Movers help people relocate from point A to point B. They are called on to carry large and heavy furniture and appliances safely. Movers oversee the process and make sure all items are hauled to the new location in the fastest and safest way possible, using packaging tools and trucks for prep and transport.
The Life of a Mover
The responsibilities of movers are more on strength of body instead of mind. In each project they manage, movers carry heavy boxes and push and pull cargo multiple times. With this nature of work, movers are exposed to health and safety hazards that should be identified and prevented. If one fails to do so, he/she may end up injured and out of the job for good.
Peruse the Workplace
For starters, make your work environment safe by checking for anything unsafe or unhealthy within the area. A box full of sharp nails may be ready to collapse at any moment while a furniture piece may have some splinters waiting for the precise time to strike. Determine what is the highest risk and priority and how to deal with it. Prior planning and preparation for every project should be adopted into the workplace.
Repair the Identified Problems
Take action to repair any issues that you’ve identified within the workplace. Pick up loose nuts and bolts that you could trip on or wrap exposed cables and wires with tape to avoid getting electrocuted or starting a fire. Check the issues you just addressed and make sure it won’t happen again.
A professional mover must also plan and prepare individual health and safety measures for every project they undertake. Completing some training courses are also imperative to work safely. This not only helps you work proficiently and safely but also adds to your credentials as a professional mover.
Familiarize Yourself With the Law
Know the laws relevant to moving and update yourself. There are laws for the transport of potentially dangerous goods, mass and dimension restrictions, load limit requirements, fatigue management, etc. Involve and inform your coworkers so that they too can exercise these health and safety protocols.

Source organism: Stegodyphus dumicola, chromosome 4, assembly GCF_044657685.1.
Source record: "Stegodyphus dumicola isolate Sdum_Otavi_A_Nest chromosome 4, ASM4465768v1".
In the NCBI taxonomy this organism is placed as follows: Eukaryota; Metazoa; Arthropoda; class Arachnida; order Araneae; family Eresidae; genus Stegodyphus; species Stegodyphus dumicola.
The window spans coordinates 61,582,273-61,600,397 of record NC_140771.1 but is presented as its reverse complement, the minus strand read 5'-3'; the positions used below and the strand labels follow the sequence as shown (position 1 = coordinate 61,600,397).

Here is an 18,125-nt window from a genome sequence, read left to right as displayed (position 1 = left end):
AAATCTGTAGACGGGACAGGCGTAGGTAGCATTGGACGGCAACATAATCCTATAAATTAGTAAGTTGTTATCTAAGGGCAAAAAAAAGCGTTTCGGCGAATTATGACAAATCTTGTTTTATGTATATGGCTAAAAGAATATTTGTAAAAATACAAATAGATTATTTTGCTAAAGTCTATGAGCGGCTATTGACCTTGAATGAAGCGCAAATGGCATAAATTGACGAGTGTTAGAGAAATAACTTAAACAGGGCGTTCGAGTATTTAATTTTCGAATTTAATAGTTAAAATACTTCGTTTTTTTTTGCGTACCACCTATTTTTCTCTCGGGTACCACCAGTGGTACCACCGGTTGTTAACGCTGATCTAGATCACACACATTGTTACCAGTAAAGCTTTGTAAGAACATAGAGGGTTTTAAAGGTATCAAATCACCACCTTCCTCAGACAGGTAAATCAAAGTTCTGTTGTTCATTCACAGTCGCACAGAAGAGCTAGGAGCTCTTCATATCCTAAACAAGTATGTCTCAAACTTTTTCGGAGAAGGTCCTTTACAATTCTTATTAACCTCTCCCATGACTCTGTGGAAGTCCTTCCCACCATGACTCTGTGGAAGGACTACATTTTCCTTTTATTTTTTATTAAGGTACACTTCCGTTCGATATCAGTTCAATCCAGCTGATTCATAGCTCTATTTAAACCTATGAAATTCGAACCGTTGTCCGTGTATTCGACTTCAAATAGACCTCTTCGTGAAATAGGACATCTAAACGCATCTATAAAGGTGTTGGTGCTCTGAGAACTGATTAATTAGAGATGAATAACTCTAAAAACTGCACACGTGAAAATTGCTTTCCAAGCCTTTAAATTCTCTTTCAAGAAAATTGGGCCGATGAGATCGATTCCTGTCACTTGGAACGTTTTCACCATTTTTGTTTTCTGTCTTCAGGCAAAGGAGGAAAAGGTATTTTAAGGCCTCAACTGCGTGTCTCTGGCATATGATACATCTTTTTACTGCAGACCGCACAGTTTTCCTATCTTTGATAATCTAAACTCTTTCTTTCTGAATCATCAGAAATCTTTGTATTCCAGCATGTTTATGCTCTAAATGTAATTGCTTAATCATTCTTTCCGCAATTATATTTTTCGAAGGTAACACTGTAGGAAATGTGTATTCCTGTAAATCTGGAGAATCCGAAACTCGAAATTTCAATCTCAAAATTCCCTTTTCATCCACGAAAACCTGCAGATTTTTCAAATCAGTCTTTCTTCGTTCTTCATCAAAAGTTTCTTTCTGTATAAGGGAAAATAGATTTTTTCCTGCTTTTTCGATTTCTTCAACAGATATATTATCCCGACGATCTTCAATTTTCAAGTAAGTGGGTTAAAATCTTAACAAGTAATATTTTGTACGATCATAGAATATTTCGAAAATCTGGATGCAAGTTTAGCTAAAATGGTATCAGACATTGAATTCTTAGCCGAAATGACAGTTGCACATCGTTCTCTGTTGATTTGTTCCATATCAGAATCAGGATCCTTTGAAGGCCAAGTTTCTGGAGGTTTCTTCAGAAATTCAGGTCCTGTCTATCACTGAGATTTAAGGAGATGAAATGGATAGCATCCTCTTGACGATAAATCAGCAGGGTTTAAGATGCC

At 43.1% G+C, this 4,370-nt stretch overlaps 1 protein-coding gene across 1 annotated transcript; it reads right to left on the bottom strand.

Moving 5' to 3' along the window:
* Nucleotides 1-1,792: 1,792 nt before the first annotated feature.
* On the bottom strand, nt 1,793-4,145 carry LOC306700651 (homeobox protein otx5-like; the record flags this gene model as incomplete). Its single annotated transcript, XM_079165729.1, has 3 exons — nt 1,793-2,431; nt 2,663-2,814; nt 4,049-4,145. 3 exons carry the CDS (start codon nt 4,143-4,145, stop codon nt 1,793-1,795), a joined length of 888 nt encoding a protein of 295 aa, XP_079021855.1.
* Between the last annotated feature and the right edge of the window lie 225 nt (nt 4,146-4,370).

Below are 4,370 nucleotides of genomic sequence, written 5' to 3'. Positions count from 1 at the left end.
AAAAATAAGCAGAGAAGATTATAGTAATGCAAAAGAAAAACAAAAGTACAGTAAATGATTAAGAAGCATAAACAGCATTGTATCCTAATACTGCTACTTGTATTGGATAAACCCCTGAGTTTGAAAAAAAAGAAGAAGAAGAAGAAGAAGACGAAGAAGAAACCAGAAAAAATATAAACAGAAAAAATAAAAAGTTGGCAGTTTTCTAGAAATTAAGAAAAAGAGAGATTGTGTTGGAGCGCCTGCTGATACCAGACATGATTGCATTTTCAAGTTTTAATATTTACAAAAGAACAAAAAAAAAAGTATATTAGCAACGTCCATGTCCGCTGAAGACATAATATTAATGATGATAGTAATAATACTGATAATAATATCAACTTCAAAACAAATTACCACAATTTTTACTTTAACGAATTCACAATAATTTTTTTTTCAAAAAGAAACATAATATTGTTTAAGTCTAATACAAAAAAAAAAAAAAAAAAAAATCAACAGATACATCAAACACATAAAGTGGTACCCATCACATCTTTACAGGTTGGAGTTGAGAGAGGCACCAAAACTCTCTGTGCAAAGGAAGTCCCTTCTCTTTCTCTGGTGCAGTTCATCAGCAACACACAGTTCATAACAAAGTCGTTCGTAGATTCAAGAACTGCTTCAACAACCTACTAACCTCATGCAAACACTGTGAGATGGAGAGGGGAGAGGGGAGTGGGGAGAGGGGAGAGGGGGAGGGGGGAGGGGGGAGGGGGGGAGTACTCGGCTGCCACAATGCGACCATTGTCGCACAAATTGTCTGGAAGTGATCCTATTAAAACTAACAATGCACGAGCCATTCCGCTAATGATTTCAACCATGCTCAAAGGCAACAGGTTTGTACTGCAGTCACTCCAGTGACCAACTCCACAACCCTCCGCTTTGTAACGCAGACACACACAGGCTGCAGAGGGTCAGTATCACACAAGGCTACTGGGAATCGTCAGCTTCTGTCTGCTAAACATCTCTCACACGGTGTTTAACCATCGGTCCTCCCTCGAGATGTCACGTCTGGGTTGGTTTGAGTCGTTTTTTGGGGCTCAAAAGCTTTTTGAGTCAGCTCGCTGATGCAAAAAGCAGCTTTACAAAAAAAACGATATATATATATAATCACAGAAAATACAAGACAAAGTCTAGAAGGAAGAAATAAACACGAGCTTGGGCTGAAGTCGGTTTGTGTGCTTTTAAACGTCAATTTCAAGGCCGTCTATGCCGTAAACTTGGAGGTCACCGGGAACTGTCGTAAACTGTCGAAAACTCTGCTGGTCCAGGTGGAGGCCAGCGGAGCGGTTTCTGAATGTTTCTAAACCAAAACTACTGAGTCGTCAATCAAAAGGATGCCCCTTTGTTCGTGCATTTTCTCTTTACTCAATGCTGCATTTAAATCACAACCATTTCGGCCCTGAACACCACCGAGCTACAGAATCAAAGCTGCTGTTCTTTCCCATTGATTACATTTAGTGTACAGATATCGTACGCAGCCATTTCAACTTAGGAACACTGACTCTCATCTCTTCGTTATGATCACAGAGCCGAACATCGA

Keep Your Vehicle in Perfect Condition
The other half of the moving process is transport. This means you should also be sure your vehicle is functioning properly. A flat tire can delay the move and even jeopardize the items carried by the vehicle. Your moving vehicle should be fit for the job. Have it checked and maintained regularly. This includes tire alignment, oil change, and engine diagnosis. Call a mechanic or learn the safety procedures of changing tires and other vehicle maintenance procedures if you are going to do it yourself.
When in the driver’s seat, avoid multitasking like texting on your phone. Avoid distractions while loading and unloading as well. Bring a valid driver’s license along just in case you get in trouble with authorities. To avoid any problems, abide by all road regulations and laws. Be prepared for unprecedented circumstances like vehicle inspections and heavy traffic incidents. Install alert warning systems to avoid speeding and getting pulled over.
Handling Electrical Systems
Movers may also be required to perform some electrical work. If you are untrained and inexperienced in electrical work, call licensed electricians to do it for you. Do not attempt anything on the system if you are unsure as this may lead to injuries. Use exclusion zones when closely working with overhead power lines. Take note that the requirements for exclusion zones differ with voltage. The higher the voltage, the larger the exclusion zone.
Avoid stressful situations and defuse them immediately before it worsens. A clear and focused mind is necessary to perform your responsibilities as a mover. Stress can cloud your judgment and disable you from thinking straight. This could lead to workplace accidents. Physical and mental fatigue should also be avoided by getting adequate rest and eating a well-balanced diet. Never leave for work on an empty stomach. Eat nutritious meals like cereals and whole grain breads that give you carbohydrates for energy. Get at least 6 hours of sleep per day to allow your mind to replenish.
Protect Yourself From Extreme Temperatures
When at work, avoid extreme temperatures. Avoid the scorching summer heat by staying in the shade. Wear multiple layers of clothing during the cold winter season. Exposing your body to physical work plus the harsh climates can take its toll on both mind and body.
This guest post was written by Victor Daily, passionate blogger with extensive experience from Brisbane, Australia. Important information for this article have been provided by http://www.yourlocalmovers.com.au.
We appreciate the great advice from Victor and hope he sends more! Persons who do much lifting might want to consider wearing a lifting belt, and using the correct lifting methods to avoid back injury. pb